Average Rating: 7.2/10
Reviews Counted: 34
Fresh: 29 | Rotten: 5
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Critic Reviews: 1
Fresh: 1 | Rotten: 0
Average Rating: 3.8/5
User Ratings: 16,440
As Alfred Hitchcock's classic psychothriller opens, the staff of a posh mental asylum eagerly awaits the arrival of the new director. When the man in question shows up, it turns out to be handsome psychiatrist John Ballantine (Gregory Peck). But something's wrong, here: Ballantine seems much too young for so important a position; his answers to the staff's questions are vague and detached; and he seems unusually distressed by the parallel marks, left by a fork, on a white tablecloth. Dr.
Jan 1, 1945 Wide
Mar 13, 2001
Twentieth Century Fox Home Entertainment
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Dr. Constance Peters...
Dr. Anthony Edwardes
Dr. Alex Brulov
Leo G Carroll
Secretary at Police ...
John Ballantine (you...
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Not to be speechless about it, David O. Selznick has a rare film in Spellbound.
I don't agree with her much, but Pauline Kael was right about this one.
It may not be first-rank Hitchcock, but even second-tier Hitchcock is better than what most other directors produce.
Made in an age when master shots often became a standard scene style, Hitchcock shows some real thought behind his composition.
A commercial and critical hit in its day, this Best Picture Oscar nominee has seen its standing slip in the ensuing decades, as it's never mentioned on any list of Alfred Hitchcock's best works. That's a shame.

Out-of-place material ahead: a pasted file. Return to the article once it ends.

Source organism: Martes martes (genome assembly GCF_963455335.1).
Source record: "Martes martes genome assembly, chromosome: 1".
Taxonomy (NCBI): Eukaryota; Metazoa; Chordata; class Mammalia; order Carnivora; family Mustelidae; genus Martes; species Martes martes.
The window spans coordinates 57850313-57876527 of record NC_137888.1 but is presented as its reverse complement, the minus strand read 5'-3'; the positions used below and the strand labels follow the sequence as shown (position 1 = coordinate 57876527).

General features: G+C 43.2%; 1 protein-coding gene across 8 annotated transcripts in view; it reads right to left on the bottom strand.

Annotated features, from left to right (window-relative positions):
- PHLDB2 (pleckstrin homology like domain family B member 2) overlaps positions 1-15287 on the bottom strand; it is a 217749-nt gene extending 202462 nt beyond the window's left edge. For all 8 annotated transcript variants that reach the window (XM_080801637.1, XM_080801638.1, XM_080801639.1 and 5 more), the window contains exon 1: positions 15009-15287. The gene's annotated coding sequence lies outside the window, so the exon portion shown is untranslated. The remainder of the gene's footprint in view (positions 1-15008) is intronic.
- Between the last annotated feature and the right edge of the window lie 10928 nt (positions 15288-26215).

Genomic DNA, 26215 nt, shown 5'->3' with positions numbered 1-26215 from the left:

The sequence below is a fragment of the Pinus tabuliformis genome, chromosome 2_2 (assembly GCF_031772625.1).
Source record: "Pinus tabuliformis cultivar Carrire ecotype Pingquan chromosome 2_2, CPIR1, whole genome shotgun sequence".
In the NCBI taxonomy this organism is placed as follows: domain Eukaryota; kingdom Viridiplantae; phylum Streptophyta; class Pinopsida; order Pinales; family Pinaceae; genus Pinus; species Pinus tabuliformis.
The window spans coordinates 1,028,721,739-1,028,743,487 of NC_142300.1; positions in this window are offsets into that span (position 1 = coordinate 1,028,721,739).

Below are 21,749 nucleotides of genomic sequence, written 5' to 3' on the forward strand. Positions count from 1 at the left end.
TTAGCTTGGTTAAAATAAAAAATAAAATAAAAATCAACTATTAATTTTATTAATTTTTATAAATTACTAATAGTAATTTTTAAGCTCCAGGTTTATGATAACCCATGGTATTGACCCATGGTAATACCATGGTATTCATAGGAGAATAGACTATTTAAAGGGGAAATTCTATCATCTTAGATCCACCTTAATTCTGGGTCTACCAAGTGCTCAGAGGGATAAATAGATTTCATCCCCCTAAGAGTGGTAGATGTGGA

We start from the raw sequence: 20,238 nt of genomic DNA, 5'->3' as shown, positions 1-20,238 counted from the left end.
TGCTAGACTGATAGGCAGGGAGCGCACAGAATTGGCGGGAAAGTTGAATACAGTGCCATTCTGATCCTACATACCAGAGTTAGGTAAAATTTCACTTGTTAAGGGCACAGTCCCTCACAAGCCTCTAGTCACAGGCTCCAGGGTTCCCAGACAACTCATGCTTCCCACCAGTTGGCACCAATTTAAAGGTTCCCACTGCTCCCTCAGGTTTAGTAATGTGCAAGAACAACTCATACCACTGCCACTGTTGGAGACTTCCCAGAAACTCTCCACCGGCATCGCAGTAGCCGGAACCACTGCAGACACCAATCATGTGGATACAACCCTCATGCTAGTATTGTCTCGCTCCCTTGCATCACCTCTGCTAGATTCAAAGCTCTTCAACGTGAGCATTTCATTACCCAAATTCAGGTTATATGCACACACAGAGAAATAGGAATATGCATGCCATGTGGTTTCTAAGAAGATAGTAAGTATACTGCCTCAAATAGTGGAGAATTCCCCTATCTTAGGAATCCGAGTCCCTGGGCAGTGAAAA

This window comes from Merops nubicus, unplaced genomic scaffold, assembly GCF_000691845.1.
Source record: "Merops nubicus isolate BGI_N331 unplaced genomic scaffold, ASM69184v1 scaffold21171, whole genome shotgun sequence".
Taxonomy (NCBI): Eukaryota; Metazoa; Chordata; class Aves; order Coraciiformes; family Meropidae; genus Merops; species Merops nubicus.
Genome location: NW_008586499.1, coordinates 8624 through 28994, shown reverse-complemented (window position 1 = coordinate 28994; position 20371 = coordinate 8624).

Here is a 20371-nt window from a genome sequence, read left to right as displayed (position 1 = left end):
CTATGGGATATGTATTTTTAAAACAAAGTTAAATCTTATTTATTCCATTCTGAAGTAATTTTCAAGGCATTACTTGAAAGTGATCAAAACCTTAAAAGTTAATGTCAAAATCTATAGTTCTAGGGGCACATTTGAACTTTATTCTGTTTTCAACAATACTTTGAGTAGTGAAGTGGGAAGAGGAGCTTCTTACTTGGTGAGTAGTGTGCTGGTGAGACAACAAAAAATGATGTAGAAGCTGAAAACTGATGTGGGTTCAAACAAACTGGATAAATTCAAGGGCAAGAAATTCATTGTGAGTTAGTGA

It has a lot of great stuff, not least of which is the odd dream sequence, designed by none other than Salvador Dali.
One of Hollywood's most explicit films about psychoanalysis, Spellbound takes a dubious and contrived approach to the subject, but the stars (Ingrid Bergman and Gregory Peck)shine and their love story is enjoyable.
Severely dated but supremely entertaining psychological thriller
Second-tier Hitchcock, notable mainly for Salvador Dali's hallucinogenic landscapes.
Mid-range Hitchcock thriller with standout dream sequence.
For fans of Hitchcock, it will be obvious that this isn't one of his best, but, as always, the atmosphere of suspense and mystery that he creates makes the film worth seeing.
Spellbound lands as one of Hitchcock's classics but it's far from his best work.
an incessantly talky film, with every significant action being explained in long-winded speeches about guilt and repression
once again Hitchcock's camera is the star of the film, elevating its status
The pat psychoanalytic answers seem all too easy by today's standards, but that really doesn't take away from enjoyment of this classic film.
It sounds utterly schematic, but this top-notch production redeems the majority of the clichés.
A syrupy serving of Freudian analysis that looks tempting but tastes of too much superego, id, and subconscious jive to be taken seriously.
Audience Reviews for Spellbound
- Dr. Alex Brulov: Women make the best pyschoanalysts, until they fall in love. After that they make the best patients.
- Dr. Anthony Edwardes: Oh, by the way - why are we going to Rockester for?
- Dr. Constance Peterson: Well we're going to visit Dr. Brulov.
- Dr. Anthony Edwardes: Oh oh oh, that's the gut who doesn't like sore-spotters
- Dr. Constance Peterson: He was my analyst and psycho-analyzed me.
- Dr. Anthony Edwardes: Really, and what was wrong with you?
- Dr. Constance Peterson: oh all analysts get psycho-analyze by other analysts, before they start practicing.
- Dr. Anthony Edwardes: Ohh; that's to make sure that they are not too crazy.
- Dr. Constance Peterson: Apparently the mind is never to sick to make jokes ABOUT psycho-analysis.
- Dr. Anthony Edwardes: I'm sorry. I'm a pig.
- Dr. Constance Peterson: No, I'm am; I keep forgetting you're a patient.
- Dr. Anthony Edwardes: So do I. When I hold you like this I feel entirely well. Will you love me just as much when I'm normal?
- Dr. Constance Peterson: Oh I'll be insane - about you. [girlish giggling]
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